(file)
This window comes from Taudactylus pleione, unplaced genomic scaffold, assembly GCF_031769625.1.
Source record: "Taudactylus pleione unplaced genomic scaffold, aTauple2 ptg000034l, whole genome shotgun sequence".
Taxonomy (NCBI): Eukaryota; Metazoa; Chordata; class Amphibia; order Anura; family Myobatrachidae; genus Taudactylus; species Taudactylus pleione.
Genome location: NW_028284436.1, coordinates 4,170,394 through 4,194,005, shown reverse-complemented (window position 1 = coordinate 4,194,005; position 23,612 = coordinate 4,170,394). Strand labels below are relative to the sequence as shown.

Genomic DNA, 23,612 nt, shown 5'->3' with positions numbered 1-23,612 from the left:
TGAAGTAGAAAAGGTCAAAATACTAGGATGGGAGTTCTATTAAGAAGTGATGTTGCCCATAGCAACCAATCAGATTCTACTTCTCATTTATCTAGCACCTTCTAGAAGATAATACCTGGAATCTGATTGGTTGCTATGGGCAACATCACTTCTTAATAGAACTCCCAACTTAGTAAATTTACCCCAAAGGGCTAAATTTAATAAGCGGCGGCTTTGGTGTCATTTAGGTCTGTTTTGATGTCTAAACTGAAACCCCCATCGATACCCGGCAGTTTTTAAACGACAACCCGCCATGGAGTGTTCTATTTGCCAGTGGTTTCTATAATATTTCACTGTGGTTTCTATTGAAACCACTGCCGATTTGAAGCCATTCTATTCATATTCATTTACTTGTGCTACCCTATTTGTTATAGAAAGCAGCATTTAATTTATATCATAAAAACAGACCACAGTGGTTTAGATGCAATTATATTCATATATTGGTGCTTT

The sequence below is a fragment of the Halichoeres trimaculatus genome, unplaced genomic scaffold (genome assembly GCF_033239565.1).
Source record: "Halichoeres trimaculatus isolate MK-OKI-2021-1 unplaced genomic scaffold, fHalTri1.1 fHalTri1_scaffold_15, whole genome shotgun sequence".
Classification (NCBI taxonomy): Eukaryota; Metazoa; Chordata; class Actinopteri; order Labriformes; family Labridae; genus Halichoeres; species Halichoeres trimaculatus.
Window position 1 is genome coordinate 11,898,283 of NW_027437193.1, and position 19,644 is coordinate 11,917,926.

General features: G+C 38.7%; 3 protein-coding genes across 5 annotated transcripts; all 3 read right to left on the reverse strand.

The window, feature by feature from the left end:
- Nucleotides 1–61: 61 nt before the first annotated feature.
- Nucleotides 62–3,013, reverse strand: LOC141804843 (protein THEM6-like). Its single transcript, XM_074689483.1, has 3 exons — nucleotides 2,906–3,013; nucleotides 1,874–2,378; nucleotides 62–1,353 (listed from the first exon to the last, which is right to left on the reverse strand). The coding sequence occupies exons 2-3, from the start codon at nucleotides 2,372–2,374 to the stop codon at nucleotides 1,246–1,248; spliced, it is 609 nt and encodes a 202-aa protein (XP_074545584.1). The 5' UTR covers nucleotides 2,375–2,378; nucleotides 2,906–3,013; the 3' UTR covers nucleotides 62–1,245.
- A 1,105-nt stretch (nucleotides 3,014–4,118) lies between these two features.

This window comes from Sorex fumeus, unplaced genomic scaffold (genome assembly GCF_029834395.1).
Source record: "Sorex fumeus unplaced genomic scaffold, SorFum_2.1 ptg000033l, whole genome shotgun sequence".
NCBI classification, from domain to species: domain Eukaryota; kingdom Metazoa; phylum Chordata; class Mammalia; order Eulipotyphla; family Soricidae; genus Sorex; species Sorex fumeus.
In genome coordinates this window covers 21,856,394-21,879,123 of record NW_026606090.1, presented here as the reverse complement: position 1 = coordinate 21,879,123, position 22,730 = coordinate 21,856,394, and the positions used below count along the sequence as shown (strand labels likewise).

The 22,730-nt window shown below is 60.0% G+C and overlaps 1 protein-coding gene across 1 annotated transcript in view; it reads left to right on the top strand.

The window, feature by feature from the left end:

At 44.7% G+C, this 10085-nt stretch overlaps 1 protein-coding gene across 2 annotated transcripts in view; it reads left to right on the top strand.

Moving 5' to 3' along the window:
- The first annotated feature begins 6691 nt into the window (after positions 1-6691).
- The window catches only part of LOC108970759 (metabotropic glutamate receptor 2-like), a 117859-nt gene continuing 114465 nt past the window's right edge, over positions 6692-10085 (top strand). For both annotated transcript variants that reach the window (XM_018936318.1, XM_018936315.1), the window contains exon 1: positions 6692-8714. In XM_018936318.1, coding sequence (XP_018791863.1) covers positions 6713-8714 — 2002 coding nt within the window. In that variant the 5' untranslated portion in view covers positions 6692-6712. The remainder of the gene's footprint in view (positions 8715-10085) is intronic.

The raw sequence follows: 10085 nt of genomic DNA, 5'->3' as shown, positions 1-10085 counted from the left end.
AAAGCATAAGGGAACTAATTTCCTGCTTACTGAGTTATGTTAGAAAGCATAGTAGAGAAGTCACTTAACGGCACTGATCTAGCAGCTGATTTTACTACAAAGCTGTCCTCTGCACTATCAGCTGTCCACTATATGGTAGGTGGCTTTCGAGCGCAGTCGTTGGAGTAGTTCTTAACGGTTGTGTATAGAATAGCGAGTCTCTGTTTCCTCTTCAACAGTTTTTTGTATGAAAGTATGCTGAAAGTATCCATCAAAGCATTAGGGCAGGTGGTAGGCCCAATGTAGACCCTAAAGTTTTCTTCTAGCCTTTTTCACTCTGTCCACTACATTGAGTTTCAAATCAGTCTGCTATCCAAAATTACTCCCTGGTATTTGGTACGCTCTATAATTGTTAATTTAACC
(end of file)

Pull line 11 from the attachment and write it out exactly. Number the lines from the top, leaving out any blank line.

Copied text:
General features: G+C 38.7%; 3 protein-coding genes across 5 annotated transcripts; all 3 read right to left on the reverse strand.